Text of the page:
A leaky gut had been proposed as origin of the obesity-induced low grade inflammation where the gut immune system is activated by commensal microbiota to directly fuel the liver with inflammation to ultimately result in NASH. Here, hepatic stellate cells are activated to express TWEAK that binds to Fn14 receptor to turn on NFkB induced kinase (NIK) signaling in hepatocytes. NIK mediates inhibitory Jak2 Serin 633 phosphorylation to specifically impair GH-induced Stat5 required to prevent hepatic lipid accumulation and proliferation. We have developed a dual recombinase system in mice that depends on the well known Cre/loxP and the new Dre/rox systems. We aim at manipulating hepatocyte specific signaling by Cre loxP in combination with stellate cell specific Dre/rox. To this end, the student will generate a stellate cell specific Dre mouse under the control of the Lrat promoter that can be crossed to various rox dependent effector lines in portofolio of our institute. In line with this evidence, we will then be able to trace, activate, inhibit, genetically manipulate as well as determine gene expression in stellate cells in the presence and absence of hepatocyte specific NIK/Stat5 to evaluate the cell type specific consequences. Such mice will be investigated in two NASH mouse model: the fibrosis choline deficient HFD and the metabolic NASH diet. We will examine the specific translatome of stellate cells and hepatocytes under these conditions to identify crosstalks between these cell types. Upon identification of candidate genes, we will genetically manipulate those in a conditional manner by using a novel Cas9 approach. Mice will be phenotyped metabolically, immunologically and histologically. Collectively, the experiments will decipher the crosstalk between stellate cells and hepatocytes that are both critical cell types in NASH development to ultimately define novel targets suitable for therapeutic intervention.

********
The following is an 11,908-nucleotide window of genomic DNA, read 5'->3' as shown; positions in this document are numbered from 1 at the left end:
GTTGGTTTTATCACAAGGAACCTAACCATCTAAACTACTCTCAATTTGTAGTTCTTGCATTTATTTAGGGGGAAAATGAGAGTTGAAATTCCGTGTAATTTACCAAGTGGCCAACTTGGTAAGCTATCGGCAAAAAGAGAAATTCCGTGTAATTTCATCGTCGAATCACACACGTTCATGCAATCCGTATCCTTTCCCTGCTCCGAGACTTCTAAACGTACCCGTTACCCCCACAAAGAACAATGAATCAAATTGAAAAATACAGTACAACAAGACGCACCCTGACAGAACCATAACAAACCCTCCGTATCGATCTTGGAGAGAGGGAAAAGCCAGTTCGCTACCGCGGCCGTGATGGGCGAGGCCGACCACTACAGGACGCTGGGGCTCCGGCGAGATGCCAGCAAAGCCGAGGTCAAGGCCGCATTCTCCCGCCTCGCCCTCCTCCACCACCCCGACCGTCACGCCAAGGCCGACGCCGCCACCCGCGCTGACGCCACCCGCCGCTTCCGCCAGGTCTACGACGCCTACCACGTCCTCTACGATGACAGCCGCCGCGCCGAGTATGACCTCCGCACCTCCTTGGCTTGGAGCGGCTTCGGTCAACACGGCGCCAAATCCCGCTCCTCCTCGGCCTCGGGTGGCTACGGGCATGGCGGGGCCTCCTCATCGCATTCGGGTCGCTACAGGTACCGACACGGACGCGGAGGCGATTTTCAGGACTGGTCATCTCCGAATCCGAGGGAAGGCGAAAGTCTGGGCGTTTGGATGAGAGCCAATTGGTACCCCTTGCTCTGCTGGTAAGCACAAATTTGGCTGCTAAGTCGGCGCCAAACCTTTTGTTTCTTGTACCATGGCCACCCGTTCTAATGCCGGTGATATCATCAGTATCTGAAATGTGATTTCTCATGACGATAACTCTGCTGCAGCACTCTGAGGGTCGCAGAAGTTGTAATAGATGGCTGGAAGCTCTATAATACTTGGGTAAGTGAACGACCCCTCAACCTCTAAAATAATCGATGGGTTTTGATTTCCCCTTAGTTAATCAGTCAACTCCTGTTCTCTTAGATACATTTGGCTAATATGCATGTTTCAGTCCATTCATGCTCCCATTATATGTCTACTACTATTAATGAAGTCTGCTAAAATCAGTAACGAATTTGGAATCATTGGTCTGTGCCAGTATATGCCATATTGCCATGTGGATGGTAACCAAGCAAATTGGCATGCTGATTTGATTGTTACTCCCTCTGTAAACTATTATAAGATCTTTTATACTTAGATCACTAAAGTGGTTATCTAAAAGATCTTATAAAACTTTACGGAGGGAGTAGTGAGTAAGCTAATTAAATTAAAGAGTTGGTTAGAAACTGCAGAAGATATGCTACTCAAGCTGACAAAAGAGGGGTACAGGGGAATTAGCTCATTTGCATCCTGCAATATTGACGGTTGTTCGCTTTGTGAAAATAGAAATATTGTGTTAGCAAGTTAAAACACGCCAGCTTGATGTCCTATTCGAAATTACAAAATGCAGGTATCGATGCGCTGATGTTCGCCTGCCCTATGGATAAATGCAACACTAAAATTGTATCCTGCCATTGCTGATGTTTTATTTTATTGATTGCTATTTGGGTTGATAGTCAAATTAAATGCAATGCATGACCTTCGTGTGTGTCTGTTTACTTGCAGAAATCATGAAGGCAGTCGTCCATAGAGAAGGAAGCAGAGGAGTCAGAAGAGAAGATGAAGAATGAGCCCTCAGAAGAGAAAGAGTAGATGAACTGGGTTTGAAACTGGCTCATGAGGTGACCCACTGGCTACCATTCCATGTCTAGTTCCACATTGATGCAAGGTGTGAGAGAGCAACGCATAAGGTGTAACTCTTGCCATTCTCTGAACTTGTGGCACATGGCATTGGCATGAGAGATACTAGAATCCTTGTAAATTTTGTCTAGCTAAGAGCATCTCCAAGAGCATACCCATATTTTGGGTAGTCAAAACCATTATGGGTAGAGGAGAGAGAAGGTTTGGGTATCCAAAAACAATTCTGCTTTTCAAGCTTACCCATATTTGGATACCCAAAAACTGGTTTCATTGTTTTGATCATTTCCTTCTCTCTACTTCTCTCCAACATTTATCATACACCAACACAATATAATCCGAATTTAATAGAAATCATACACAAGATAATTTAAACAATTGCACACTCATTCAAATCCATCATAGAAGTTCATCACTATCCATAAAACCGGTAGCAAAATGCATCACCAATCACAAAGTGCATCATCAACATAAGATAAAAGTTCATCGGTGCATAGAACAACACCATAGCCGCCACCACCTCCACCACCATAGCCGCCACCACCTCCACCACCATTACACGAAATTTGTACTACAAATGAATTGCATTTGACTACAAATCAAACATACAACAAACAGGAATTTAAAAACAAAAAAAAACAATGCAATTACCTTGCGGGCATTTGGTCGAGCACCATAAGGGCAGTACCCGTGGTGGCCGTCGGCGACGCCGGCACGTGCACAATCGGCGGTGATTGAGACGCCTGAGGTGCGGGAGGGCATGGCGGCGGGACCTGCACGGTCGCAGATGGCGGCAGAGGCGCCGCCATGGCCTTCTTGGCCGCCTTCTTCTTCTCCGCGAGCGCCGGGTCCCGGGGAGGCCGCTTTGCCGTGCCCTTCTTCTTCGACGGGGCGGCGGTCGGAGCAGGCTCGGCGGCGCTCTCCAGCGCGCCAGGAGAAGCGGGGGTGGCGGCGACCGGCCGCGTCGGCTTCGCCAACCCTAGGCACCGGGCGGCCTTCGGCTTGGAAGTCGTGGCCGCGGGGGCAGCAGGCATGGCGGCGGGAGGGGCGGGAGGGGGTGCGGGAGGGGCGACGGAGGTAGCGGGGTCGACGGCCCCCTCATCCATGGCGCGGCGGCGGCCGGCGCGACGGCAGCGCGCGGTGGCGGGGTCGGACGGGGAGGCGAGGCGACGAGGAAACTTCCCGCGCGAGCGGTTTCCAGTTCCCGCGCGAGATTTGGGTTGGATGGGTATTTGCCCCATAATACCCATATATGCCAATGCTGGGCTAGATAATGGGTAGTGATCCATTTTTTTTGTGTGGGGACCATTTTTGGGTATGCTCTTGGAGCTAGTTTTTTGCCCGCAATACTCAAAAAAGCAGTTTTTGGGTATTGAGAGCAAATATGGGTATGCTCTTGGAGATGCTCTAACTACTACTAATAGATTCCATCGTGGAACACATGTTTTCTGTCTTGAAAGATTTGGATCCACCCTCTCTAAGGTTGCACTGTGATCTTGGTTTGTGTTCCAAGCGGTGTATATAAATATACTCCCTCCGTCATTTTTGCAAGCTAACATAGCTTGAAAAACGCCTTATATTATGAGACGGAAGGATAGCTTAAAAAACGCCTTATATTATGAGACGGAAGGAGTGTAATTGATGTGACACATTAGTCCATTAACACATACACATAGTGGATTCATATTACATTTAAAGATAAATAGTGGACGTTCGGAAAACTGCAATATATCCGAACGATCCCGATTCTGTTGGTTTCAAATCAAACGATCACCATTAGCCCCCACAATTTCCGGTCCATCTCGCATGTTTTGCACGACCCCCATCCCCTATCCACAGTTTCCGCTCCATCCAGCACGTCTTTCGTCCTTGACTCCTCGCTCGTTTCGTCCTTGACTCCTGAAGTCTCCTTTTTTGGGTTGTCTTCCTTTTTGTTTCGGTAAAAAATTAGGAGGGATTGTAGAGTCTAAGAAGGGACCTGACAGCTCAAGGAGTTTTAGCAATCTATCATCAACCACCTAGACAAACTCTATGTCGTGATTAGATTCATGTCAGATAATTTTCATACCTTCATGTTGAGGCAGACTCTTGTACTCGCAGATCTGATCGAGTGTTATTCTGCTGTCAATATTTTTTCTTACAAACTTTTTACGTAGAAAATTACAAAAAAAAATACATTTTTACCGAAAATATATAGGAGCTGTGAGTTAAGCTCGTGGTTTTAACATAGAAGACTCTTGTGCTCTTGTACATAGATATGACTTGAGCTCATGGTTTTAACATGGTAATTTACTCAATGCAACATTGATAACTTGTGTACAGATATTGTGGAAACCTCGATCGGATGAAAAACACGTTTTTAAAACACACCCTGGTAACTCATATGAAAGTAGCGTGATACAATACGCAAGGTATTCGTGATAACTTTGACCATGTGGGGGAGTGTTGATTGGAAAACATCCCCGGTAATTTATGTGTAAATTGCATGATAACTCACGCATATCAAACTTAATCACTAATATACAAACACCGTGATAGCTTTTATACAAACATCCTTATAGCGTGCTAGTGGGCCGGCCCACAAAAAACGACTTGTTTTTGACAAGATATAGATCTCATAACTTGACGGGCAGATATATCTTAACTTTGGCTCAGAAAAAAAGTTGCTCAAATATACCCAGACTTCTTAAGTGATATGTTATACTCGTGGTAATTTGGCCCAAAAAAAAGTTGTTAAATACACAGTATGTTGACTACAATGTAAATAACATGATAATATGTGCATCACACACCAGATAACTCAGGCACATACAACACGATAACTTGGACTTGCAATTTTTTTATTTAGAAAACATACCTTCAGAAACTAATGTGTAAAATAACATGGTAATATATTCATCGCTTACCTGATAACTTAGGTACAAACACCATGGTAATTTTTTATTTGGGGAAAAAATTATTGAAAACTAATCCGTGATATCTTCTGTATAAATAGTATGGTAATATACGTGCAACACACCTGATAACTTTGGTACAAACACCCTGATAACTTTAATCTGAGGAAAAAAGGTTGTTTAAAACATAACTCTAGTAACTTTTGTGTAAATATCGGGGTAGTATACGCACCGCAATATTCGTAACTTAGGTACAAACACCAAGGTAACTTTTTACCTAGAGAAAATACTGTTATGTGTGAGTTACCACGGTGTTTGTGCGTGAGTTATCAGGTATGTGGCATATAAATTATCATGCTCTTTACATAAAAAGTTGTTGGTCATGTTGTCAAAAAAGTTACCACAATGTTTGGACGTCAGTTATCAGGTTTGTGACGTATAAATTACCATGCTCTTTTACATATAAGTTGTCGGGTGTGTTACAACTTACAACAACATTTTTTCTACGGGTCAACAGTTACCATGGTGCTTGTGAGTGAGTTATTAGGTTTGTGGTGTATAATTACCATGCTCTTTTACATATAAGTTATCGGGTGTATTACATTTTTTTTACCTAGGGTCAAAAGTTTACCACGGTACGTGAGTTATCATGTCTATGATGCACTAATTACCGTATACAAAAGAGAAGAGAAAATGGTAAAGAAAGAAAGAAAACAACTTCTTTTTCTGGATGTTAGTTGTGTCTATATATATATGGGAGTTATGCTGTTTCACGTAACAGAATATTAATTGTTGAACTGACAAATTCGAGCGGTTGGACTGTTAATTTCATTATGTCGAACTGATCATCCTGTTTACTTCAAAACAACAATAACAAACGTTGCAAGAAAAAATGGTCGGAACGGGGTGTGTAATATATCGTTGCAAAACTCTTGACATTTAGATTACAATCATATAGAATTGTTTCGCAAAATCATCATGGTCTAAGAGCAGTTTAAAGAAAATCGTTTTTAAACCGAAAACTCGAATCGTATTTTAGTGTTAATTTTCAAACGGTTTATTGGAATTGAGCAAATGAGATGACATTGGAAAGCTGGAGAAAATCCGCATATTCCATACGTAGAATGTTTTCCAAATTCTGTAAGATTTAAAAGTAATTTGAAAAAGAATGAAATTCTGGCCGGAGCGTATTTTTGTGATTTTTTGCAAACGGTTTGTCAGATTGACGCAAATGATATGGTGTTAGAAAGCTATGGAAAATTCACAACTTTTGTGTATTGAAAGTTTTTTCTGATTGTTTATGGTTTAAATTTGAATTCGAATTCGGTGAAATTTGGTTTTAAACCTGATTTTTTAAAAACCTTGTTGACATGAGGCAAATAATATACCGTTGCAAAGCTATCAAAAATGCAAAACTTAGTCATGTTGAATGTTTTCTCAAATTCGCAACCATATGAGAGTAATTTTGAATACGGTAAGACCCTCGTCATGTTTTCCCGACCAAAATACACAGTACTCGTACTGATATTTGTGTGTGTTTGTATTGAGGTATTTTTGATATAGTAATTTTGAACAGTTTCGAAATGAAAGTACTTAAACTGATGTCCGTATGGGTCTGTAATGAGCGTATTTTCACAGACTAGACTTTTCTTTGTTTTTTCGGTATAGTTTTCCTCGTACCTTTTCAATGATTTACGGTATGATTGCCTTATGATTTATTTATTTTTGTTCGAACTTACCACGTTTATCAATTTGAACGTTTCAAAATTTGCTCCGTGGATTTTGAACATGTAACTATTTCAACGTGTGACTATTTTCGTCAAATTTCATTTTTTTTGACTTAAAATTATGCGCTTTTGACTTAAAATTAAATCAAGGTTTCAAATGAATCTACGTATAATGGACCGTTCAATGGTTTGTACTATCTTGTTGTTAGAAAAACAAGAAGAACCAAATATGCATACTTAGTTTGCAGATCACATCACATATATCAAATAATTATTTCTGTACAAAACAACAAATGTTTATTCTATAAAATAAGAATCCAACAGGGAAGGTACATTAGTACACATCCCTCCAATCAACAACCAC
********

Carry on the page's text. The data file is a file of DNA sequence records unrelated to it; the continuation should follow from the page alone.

4. Applied Methods and model organisms

All experiments will be exclusively performed in transgenic mice and tissue culture. Methods include mouse experiments, metabolic experiments (ITT, GTT, Hyperinsulinemic euglycemic CLAMPS, HOMA IR, adiposity etc.), FACS, Western blot, qPCR, ELISA/Multiplex, Immunohistochemistry.

5. Desirable skills and qualifications

The student should be aware that this project includes in vivo mouse experimentation. A FELSA B course and mouse handling experience would be helpful but can also be acquired/learned during the thesis. Basic immunology, metabolic and molecular biology skills are of advantage but not essentially necessary.

6. References

  1. Kern, L., Mittenbuhler, M.J., Vesting, A.J., Ostermann, A.L., Wunderlich, C.M., and Wunderlich, F.T. (2018). Obesity-Induced TNFalpha and IL-6 Signaling: The Missing Link between Obesity and Inflammation-Driven Liver and Colorectal Cancers. Cancers (Basel) 11.
  2. Mittenbuhler, M.J., Sprenger, H.G., Gruber, S., Wunderlich, C.M., Kern, L., Bruning, J.C., and Wunderlich, F.T. (2018). Hepatic leptin receptor expression can partially compensate for IL-6Ralpha deficiency in DEN-induced hepatocellular carcinoma. Mol Metab 17, 122-133.
  3. Ostermann, A.L., Wunderlich, C.M., Schneiders, L., Vogt, M.C., Woeste, M.A., Belgardt, B.F., Niessen, C.M., Martiny, B., Schauss, A.C., Frommolt, P., Nikolaev, A., Hövelmeyer, N., Sears, R.S., Koch, P.J., Günzel, D., Brüning, J.C., Wunderlich, F.T. (2019) Intestinal insulin/IGF1 signalling through FoxO1 regulates epithelial integrity and susceptibility to colon cancer. Nat. Metab. online first.
  4. Wunderlich, C.M., Ackermann, P.J., Ostermann, A.L., Adams-Quack, P., Vogt, M.C., Tran, M.L., Nikolajev, A., Waisman, A., Garbers, C., Theurich, S., et al. (2018). Obesity exacerbates colitis-associated cancer via IL-6-regulated macrophage polarisation and CCL-20/CCR-6-mediated lymphocyte recruitment. Nat Commun 9, 1646.